To be more accommodating for the compost and users alike, a door or method of removing the bucket of compost is necessary. There are two main ways people do this. They either make the hole where waste enters large enough to remove the bucket, or they build a small door at the front to remove the waste.[1] Some people even leave out a panel entirely for easy access.

How to Combat Odors

 

Dried leaves

To combat the smell, users of the DIY compost toilet need to have a decomposable carbon-based material on hand to layer over the human waste inside the bucket. Again, the most common materials are dried leaves, sawdust, and straw. These aren’t products that tend to come from the store but can often be found out in the yard. Individuals who already compost outside will have an easier time getting their hands on items like dried leaves since they can be taken from the outdoor stash. Sawdust is typically the easiest material to find since some places like farming and hardware supply stores might sell bags of it. It can also be purchased online.

So, users of the DIY compost toilet need to keep some carbon material on hand to prevent odors. They could also rig up a basic fan system to eliminate smells if they don’t want to keep using sawdust, although this means decomposition might happen more slowly or odors might linger after use. However, setting up a fan will dry out the waste quicker, making it compost and degrade more easily.

DIY Compost Toilet and Fans

To install a fan, many people who make a DIY compost toilet simply plug in a basic fan and point it towards the compost bucket from the interior of the wooden box hiding the waste. This is the least advanced method but also one of the weakest. For someone who wants something a little more effective, they will need to use their construction skills once more and start to add some modifications to the house as well as the toilet.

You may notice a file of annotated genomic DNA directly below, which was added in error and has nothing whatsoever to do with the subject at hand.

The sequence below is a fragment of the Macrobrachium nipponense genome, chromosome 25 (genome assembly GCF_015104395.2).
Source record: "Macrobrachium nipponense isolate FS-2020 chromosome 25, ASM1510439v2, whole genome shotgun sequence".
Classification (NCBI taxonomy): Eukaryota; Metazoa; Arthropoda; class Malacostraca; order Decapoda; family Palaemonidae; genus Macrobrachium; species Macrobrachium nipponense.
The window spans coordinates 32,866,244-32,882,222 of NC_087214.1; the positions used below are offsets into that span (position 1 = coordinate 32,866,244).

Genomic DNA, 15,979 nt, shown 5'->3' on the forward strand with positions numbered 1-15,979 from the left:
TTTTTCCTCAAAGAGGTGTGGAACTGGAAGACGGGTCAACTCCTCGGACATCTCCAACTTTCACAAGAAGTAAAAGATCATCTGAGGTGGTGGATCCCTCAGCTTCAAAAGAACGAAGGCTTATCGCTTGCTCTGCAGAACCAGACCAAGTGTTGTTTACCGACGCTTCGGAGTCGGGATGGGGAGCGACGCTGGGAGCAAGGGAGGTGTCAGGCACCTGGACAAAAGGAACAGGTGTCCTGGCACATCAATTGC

The best type of fan will require a length of PVC or plumbing pipe that is connected to the interior of the makeshift compost toilet’s box. This length of pipe needs to travel from the interior of the box, up to the house’s wall, and then out through the roof through a vent that will release foul odors. To encourage the air to move, builders can choose from several types of fans. Some are metal and will move on their own when the wind blows, encouraging the atmosphere inside the box to travel up the pipe and out. Other builders of DIY compost toilets, though, recommend using a small computer fan installed in the length of pipe to draw air up and out. These can cost between $100 and $200 but will save money in the long run.

Conclusion

A DIY compost toilet has many practical benefits for the environment and people’s wallets. Users save money on water, get a unique piece of furniture for their bathroom, and free compost to use as fertilizer throughout the garden. They can also help keep the environment healthy and use less clean water.

What’s Next

Now that you know how to build a DIY compost toilet, you can get all of the materials and supplies you need to begin your new composting adventure! For more information about composting toilets, check out this link. Good luck, and enjoy making your own supply of fertilizer!